Editorial

Editorial: Latest Climate Statistics Is Not Good For Our Small Island States

The latest Intergovernmental Panel on Climate Change (IPCC) report, Climate Change 2022: Impacts, Adaptation and Vulnerability report released on Monday brought an overwhelming sense of uncertainty and to some extent – hopelessness. Even the Secretary-General of the United Nations, Antonio Guterres said: “I have seen many scientific reports in my time, but nothing like this.”
04 Mar 2022 12:31
Editorial: Latest Climate Statistics Is Not Good For Our Small Island States

It’s easy to lose hope when the odds are against you.

The latest Intergovernmental Panel on Climate Change (IPCC) report, Climate Change 2022: Impacts, Adaptation and Vulnerability report released on Monday brought an overwhelming sense of uncertainty and to some extent – hopelessness.

Even the Secretary-General of the United Nations, Antonio Guterres said: “I have seen many scientific reports in my time, but nothing like this.”

 

He called the bigger polluting countries “guilty of arson of our only home.”

It’s well and good that the right words are uttered, those guilty warned and perhaps taken to task.

But for how long? How long will ‘small’ island countries like ours (surrounded by the largest ocean in the world) will continue to bear the burden of big carbon emitters.

 

Highlighted in the report are impacts in both the natural and human systems we continue to experience:
– increase in temperature,

– a large proportion of the most intense tropical cyclones,

– storm surges droughts,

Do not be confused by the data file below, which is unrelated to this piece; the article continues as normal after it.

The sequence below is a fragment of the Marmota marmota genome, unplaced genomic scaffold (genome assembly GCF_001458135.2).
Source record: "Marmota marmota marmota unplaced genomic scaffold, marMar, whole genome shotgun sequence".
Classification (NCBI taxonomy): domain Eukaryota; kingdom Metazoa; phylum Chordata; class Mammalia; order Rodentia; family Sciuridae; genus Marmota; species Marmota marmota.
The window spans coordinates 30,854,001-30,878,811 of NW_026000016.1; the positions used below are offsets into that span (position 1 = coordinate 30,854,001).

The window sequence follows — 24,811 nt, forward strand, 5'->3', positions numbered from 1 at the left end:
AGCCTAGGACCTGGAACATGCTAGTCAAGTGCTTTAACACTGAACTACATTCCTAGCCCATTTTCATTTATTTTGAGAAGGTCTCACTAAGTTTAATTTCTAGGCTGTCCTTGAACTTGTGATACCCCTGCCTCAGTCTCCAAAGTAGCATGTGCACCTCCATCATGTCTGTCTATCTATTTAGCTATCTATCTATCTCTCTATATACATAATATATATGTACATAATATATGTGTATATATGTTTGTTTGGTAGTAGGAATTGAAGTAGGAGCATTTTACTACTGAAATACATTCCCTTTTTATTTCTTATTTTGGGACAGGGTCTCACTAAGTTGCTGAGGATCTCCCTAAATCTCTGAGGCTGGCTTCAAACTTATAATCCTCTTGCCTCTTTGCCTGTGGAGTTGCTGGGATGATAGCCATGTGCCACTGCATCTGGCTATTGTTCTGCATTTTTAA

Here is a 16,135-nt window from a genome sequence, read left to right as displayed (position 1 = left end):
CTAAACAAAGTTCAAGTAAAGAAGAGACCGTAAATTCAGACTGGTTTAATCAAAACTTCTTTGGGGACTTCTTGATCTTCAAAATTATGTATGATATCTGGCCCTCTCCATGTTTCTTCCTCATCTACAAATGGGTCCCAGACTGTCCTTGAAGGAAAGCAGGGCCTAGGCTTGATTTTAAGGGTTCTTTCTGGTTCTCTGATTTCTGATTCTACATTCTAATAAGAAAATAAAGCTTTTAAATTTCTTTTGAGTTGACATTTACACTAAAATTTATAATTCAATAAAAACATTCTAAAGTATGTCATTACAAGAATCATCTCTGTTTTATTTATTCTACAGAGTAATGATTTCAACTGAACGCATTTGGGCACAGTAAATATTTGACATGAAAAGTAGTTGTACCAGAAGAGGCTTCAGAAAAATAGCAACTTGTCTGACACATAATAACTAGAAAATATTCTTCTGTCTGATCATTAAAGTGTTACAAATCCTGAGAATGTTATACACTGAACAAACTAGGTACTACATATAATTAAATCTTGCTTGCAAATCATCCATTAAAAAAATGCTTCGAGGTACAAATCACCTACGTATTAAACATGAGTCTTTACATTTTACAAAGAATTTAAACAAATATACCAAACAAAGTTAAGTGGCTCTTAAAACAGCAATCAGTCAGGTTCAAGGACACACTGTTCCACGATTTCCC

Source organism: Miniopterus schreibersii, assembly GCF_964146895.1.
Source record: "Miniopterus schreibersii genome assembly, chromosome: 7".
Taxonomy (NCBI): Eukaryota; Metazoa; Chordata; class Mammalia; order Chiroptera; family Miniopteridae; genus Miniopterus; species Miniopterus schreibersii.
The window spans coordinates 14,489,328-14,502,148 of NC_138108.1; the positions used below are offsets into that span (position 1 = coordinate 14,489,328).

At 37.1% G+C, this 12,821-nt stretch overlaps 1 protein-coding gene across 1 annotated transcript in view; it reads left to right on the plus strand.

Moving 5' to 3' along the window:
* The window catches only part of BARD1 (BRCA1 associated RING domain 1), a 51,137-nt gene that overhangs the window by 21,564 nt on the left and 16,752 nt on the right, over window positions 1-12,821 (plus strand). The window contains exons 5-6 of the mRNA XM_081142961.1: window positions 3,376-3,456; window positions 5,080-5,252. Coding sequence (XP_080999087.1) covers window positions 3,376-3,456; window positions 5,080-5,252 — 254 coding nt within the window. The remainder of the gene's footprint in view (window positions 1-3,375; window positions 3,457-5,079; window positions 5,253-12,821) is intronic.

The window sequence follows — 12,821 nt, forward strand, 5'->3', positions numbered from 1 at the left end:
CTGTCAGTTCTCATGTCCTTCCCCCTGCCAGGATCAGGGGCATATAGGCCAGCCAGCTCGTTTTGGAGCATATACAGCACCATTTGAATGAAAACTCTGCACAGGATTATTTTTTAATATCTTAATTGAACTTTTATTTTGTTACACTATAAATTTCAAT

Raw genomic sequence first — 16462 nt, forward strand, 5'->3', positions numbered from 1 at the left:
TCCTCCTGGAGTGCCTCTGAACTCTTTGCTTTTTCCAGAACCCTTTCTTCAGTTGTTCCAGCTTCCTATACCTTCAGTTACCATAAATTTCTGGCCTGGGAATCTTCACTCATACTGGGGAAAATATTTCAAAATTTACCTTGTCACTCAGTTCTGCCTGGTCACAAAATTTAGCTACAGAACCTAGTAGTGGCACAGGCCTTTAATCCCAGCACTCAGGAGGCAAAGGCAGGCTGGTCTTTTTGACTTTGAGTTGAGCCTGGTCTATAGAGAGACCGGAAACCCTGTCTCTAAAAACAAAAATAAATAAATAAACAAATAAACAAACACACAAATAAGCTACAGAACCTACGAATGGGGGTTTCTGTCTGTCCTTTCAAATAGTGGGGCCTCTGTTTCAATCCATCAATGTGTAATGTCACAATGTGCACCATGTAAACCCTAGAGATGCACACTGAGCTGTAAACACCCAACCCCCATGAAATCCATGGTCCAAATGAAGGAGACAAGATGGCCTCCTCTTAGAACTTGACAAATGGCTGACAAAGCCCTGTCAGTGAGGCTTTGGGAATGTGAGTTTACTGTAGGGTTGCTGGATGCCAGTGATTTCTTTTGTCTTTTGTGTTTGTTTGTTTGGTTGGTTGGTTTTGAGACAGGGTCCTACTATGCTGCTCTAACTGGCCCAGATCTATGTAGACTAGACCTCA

– changing precipitation patterns

– sea-level rise,

– coral bleaching and

– invasive species

 

Add to this is the loss and damage of properties and lives.

Economies have been crippled from both cyclones and sea level rise.

Professor Patrick Nunn, the lead author of the ‘Small Islands’ chapter in the report said: “Almost all island ecosystems have experienced climate-driven impacts.

“All have been restructured, all exhibit a range of shifts.”

 

The-effects-of-climate-change-on-the-coral-reefs-and-Professor-Paddy-Nun,-Professor-of-Geography-at-the-University-of-the-Sunshine-Coast-in-Australia.

The effects of climate change on the coral reefs and Professor Paddy Nun, Professor of Geography at the University of the Sunshine Coast in Australia.

He said understanding and adaptation was needed.

Professor Nunn is a Professor of Geography at the University of the Sunshine Coast in Australia.

He also taught at the University of the South Pacific for over 24 years.

 

Water security, fisheries, well-being and impacts on inhabited coasts are the greatest areas of concern.

While each country has different capacities and opportunities for climate resilient development, Professor Nunn believes that Pacific Island countries should become more autonomous in adaptation.

Already, three key barriers were identified in the report – governance arrangements, financial resources, and human resource capacity.

 

In addition, institutional and legal systems are often inadequately prepared.

A case in point is the Tukuraki relocation project where the landowners of the new site demanded that villagers not plant on their land – but return to their old village plantations, about 3 hours walk away.

The unavailability of date baseline data was another drawback.

 

But to inject us with some hope, the report outlined that there are several enablers to improve adaptation outcomes and to build resilience.

Among the list are increased finance, education and awareness, increased access to climate information and improving justice.

Embedding indigenous knowledge and local knowledge as well as integrating cultural resources into decision making were also identified as key enablers.

 

But time is running out.

The world needs to cut emissions by 45 per cent in eight years’ time (2030).

No action now can only mean one thing – catastrophe.

 

 

Feedback: rosi.doviverata@fijisun.com.fj



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